Without a request list, you could either have an automatically generated file for each platform, or one hand edited file for all platforms. I usually use an automatically generated file for each platform, because it's quite fast and easy to generate without hand editing, it's more specific, and it makes the results a little more reproducible, but in some cases the convenience of using a single file for all platforms may outweigh that.

A request list will only be helpful for some environments. For any environment, we can ask if all its user requested packages are cross platform, and if all its other packages are cross platform. The answers to these two questions divide environments into four categories: no/no, no/yes, yes/no, and yes/yes. A request list would help in the yes/no category but not the other three.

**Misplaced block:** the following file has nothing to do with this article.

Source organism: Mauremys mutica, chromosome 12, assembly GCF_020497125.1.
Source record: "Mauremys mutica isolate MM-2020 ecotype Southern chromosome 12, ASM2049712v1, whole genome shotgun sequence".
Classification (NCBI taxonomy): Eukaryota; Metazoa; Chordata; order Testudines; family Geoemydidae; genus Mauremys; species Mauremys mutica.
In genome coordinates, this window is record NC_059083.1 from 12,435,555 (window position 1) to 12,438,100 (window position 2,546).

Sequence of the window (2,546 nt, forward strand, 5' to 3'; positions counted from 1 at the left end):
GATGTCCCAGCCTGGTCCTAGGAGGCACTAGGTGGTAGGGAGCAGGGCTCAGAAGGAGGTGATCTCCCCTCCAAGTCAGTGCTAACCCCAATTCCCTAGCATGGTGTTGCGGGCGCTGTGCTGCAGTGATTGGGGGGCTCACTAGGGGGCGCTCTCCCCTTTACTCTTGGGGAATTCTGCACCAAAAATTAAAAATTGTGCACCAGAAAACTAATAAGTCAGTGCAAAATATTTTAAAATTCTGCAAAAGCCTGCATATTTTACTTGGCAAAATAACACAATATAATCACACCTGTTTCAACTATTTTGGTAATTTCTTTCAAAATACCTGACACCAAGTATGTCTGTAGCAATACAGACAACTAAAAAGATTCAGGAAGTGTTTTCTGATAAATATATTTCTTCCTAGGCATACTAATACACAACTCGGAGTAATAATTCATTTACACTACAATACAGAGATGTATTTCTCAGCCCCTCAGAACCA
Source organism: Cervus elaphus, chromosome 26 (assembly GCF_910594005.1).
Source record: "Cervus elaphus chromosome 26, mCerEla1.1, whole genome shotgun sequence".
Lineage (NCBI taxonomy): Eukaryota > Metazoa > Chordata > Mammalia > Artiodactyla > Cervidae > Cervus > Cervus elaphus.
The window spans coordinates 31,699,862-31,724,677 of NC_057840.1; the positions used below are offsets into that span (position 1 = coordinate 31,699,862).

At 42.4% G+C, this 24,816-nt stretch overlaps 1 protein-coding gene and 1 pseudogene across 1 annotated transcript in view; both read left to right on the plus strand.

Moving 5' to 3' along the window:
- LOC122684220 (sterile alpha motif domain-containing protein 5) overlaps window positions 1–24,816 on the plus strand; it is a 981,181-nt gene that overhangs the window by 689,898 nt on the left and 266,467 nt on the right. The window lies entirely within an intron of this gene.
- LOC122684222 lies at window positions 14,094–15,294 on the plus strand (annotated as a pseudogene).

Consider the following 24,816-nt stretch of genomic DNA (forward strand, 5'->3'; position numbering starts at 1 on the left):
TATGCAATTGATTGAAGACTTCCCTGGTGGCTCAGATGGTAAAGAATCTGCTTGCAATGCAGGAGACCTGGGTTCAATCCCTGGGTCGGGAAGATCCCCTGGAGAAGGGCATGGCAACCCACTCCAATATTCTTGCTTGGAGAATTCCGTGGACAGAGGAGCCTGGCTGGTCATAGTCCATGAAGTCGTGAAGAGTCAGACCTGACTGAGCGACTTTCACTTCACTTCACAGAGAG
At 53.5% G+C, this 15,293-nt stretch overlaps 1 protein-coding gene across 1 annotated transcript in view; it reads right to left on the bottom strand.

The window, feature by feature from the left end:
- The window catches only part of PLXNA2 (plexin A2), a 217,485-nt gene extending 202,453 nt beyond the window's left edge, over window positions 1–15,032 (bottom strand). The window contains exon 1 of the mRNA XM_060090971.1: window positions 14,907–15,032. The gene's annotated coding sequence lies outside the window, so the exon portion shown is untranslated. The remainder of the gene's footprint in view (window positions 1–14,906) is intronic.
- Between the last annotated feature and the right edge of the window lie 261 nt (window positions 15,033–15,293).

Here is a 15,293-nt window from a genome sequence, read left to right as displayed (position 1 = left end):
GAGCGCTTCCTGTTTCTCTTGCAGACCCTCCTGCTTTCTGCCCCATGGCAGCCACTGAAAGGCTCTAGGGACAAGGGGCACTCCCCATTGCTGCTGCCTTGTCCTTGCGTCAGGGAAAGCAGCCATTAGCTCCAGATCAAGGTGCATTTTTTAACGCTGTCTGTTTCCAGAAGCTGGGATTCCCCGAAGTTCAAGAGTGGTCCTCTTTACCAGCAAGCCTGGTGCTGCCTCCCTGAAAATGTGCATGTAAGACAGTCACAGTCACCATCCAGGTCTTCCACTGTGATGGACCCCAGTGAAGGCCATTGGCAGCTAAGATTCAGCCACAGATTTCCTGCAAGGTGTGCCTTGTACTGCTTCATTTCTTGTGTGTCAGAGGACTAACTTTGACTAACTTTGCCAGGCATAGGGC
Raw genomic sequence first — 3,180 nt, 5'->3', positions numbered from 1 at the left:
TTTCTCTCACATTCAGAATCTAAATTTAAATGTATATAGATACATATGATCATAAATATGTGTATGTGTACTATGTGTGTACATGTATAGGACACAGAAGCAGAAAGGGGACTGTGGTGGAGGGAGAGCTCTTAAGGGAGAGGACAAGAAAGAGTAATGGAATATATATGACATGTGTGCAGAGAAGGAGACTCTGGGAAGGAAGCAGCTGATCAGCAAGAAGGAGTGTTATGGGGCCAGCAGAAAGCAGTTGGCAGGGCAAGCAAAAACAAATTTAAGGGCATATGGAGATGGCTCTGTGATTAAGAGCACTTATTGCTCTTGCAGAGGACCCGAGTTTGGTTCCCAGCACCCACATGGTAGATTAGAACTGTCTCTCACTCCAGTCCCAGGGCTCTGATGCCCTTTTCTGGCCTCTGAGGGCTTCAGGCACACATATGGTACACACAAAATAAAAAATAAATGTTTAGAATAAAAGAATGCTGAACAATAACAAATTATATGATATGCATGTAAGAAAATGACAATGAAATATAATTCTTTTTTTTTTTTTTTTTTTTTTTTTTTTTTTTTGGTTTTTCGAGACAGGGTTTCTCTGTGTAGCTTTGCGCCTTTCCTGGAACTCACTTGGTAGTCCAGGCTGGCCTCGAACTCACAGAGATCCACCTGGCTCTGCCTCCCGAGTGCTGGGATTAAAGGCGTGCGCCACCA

Here's an example of a hand edited file. On OS X I ran:

conda create -n env1 scipy
source activate env1
conda env export > environment.yml

This was the output:

name: env1
dependencies:
- mkl=11.3.3=0
- numpy=1.11.0=py35_1
- openssl=1.0.2h=1
- pip=8.1.2=py35_0
- python=3.5.1=0
- readline=6.2=2
- scipy=0.17.1=np111py35_0
- setuptools=22.0.5=py35_0
- sqlite=3.13.0=0
- tk=8.5.18=0
- wheel=0.29.0=py35_0
- xz=5.0.5=1
- zlib=1.2.8=3

I simplified it to this environment.yml file:

name: env1
dependencies:
- scipy
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electronwill commented Jun 8, 2016

I've contacted the devs about a way to use conda to create a "request list" with only the packages that a user requested, and not the packages that were pulled in as dependencies of those. I'll reply here and at conda issue 1033 sometime this week when they get back to me.